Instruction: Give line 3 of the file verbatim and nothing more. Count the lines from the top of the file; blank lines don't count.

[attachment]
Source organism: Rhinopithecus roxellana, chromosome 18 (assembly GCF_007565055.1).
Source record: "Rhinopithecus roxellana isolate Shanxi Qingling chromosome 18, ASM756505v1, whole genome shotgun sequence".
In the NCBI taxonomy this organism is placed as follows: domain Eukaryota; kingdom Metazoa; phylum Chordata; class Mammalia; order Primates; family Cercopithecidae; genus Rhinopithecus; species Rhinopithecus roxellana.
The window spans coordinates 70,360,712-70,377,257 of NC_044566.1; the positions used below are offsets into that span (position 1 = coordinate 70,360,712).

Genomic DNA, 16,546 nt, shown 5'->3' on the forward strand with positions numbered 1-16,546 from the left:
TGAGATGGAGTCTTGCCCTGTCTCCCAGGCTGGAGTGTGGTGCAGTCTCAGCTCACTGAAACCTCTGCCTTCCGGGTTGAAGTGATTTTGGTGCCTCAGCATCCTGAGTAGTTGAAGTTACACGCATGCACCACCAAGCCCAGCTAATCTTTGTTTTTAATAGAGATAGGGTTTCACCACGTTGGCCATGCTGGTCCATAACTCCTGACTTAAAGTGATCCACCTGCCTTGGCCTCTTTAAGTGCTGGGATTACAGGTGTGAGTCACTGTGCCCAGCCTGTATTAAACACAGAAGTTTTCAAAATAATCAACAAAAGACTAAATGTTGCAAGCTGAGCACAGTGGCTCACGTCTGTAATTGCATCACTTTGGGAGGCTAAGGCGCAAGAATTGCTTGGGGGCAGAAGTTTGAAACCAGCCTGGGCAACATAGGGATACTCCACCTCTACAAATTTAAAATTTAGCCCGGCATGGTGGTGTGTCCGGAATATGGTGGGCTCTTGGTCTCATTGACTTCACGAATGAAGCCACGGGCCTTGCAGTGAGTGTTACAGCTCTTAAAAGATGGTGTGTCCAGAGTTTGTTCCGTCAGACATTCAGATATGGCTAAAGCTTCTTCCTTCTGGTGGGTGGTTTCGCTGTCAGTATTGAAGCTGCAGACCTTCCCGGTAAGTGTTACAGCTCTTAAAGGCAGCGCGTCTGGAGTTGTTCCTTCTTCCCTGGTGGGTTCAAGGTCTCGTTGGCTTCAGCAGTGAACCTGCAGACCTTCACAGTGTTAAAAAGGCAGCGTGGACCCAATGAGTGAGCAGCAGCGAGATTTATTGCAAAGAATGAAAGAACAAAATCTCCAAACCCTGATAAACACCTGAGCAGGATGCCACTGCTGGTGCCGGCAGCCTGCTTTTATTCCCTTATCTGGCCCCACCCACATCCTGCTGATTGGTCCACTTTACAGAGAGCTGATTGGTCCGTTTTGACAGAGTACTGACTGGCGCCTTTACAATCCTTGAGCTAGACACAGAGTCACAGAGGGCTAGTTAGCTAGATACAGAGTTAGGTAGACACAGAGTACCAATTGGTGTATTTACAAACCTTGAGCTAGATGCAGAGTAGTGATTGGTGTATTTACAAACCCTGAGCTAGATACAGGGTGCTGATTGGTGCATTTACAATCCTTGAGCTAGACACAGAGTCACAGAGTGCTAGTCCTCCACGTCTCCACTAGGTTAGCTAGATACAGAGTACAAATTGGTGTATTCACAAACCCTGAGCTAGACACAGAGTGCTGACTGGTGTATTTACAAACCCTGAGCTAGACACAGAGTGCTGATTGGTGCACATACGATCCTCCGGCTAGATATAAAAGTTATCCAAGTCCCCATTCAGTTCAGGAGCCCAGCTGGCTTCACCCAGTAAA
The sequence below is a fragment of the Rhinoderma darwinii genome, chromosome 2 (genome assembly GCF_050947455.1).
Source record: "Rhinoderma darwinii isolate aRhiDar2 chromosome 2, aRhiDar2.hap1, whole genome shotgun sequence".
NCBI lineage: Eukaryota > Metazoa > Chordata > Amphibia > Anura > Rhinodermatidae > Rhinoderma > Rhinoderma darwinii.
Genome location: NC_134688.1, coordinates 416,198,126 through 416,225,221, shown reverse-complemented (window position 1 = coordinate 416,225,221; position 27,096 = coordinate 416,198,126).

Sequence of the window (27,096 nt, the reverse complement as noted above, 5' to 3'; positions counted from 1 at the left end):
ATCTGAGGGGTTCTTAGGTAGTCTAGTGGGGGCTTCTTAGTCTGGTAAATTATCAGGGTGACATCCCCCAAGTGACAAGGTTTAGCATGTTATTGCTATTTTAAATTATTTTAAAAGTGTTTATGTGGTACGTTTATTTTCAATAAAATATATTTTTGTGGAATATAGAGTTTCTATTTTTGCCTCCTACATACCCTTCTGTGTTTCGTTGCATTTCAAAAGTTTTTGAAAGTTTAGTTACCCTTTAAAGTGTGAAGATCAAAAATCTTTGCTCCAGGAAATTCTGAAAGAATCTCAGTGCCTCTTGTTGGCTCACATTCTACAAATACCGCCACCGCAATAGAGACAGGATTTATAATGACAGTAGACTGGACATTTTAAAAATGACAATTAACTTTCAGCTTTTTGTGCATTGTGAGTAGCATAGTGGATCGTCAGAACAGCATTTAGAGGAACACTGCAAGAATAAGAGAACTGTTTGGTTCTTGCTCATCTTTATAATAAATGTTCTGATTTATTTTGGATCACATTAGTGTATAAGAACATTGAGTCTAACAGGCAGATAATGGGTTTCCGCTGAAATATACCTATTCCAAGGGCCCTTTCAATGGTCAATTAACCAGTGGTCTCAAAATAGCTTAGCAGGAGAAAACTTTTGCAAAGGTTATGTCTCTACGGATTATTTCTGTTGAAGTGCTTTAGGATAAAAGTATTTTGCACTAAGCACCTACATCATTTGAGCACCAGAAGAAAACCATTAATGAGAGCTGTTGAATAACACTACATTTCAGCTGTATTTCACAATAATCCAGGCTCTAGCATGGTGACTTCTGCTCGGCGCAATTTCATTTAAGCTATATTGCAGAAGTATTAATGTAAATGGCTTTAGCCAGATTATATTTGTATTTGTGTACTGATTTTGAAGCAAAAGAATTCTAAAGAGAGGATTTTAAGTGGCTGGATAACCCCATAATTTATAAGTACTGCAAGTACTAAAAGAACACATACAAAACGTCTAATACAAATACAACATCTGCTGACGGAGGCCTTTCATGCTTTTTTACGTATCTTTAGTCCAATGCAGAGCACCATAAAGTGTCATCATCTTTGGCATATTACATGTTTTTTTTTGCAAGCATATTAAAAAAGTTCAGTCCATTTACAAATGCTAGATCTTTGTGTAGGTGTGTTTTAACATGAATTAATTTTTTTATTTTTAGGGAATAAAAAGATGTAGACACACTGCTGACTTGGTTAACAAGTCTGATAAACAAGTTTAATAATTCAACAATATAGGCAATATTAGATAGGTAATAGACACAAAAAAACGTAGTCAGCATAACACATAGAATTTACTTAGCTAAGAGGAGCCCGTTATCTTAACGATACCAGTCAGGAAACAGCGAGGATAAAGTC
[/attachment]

In the NCBI taxonomy this organism is placed as follows: domain Eukaryota; kingdom Metazoa; phylum Chordata; class Mammalia; order Primates; family Cercopithecidae; genus Rhinopithecus; species Rhinopithecus roxellana.